Casino-resort developer and operator Las Vegas Sands Corp. said Thursday that its third-quarter net income doubled from a year earlier as it kept a tight rein on operating expenses.
A 26.2 percent increase in revenue also helped _ including a 63 percent jump in Singapore, the company said.
Sands generates roughly 83 percent of its revenue in Asia and the rest in the United States.
The company's billionaire CEO, Sheldon Adelson, said the Marina Bay Sands casino in Singapore would have been even more profitable had it not gotten somewhat unlucky _ it won slightly less from gamblers than expected, given the amount customers wagered.
Sands' net income rose to $353.6 million, or 44 cents per share, from $168 million, or 21 cents per share, and its revenue rose to $2.41 billion from $1.9 billion.
"I like them apples," Adelson said during a conference call with analysts.
Excluding one-time items, Sands earned 55 cents per share, beating Wall Street's average estimate for adjusted earnings of 52 cents per share. Analysts expected revenue of $2.34 billion.
Sands shares rose $1.66, or 3.7 percent, after hours after ending regular trading up $1.93, or 4.4 percent, and closing at $45.40.
Adelson teased analysts who underestimated the company's Singapore business.
"Please keep an eye out for one of our egg-wiping face towels, which you should be receiving shortly," Adelson said.
He said the company will keep growing for several reasons, including the opening in about five months of the first phase of Sands Cotai Central in Macau in China, which will include 1,800 hotel rooms plus amenities and space for gambling.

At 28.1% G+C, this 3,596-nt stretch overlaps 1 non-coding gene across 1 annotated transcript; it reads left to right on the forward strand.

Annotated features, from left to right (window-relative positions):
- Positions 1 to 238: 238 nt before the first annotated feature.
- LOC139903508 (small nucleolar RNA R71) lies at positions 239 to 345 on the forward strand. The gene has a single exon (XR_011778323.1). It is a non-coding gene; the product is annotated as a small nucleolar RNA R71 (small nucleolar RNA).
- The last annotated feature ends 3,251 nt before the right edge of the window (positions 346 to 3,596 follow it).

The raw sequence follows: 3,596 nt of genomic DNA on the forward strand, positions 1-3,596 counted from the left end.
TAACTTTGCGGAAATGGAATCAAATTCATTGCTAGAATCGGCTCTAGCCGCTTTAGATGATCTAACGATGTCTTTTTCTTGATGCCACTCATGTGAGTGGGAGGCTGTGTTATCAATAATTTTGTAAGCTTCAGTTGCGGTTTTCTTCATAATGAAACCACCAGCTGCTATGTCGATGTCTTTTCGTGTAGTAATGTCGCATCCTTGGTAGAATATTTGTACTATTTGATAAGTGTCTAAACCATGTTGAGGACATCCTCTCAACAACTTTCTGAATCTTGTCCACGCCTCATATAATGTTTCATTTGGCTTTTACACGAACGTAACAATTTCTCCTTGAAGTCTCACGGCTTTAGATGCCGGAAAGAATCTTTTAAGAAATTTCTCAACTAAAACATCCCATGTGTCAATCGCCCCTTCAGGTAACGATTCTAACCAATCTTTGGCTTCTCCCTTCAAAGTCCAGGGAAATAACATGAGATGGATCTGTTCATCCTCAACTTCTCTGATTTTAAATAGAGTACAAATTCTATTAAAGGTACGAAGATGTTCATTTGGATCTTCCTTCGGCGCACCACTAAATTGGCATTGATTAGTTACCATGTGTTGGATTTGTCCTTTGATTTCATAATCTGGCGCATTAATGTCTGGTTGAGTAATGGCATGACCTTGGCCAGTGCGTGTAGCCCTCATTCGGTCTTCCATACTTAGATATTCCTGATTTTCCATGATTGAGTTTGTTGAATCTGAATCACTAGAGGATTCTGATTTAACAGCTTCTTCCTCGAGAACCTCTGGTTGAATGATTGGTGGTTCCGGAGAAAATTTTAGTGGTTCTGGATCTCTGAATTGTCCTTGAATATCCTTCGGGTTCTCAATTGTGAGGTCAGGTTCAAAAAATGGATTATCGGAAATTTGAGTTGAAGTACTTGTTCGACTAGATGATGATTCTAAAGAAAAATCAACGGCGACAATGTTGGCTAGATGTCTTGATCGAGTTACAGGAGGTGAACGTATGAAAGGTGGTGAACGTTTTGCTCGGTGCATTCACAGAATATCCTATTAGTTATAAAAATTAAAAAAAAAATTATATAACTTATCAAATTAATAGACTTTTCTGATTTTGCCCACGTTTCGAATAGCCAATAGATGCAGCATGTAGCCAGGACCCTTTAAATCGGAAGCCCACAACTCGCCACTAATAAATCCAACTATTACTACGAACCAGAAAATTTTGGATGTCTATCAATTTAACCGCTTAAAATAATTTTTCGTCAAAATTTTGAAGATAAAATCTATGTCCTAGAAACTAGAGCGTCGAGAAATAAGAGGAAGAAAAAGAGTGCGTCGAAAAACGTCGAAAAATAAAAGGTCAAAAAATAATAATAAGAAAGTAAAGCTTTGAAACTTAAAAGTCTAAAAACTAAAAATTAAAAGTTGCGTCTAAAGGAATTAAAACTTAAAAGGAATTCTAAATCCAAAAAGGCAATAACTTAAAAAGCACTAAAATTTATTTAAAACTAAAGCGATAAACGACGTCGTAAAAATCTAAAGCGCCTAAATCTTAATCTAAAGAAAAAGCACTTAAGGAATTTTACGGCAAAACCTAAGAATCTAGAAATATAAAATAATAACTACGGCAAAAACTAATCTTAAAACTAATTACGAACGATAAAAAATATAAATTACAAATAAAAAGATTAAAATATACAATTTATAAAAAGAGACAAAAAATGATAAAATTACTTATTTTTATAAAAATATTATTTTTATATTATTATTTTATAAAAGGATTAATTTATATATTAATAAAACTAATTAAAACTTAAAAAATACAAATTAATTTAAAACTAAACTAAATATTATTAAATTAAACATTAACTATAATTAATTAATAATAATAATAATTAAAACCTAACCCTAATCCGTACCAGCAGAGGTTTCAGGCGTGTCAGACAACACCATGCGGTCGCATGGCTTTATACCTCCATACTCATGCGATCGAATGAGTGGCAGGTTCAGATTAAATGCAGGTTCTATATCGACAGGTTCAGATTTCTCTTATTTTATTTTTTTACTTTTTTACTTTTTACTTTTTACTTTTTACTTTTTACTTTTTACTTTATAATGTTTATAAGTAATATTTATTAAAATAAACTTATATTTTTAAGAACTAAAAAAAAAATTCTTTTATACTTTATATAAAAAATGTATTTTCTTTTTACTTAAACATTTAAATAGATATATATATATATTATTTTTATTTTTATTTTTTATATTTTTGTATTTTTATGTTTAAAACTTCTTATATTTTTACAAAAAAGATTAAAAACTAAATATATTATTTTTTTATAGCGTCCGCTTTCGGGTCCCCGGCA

The company's revenue in China rose 11.1 percent to $1.2 billion, compared with $1.08 billion during the third quarter last year. In Las Vegas, revenue rose 19.5 percent to $347.4 million. Revenue at the company's casino in Bethlehem, Pa., rose 28.9 percent to $106.7 million.
Operating expenses increased much more slowly, rising about 17 percent from a year ago.
Sands said it had $3.95 billion in unrestricted cash and $9.74 billion in outstanding debt as of Sept. 31.
When asked what the company might do with the cash, Adelson said the shareholders in his family might push for a dividend _ which he could use to buy another plane or boat _ and that the company is considering opportunities to expand further in Asia and the United States.
Adelson said he was most interested in Korea or Japan.
"Everybody knows that we are the most probable winner of any competition out there, but it all depends where and when," he said.
Oskar Garcia can be reached at http://twitter.com/oskargarcia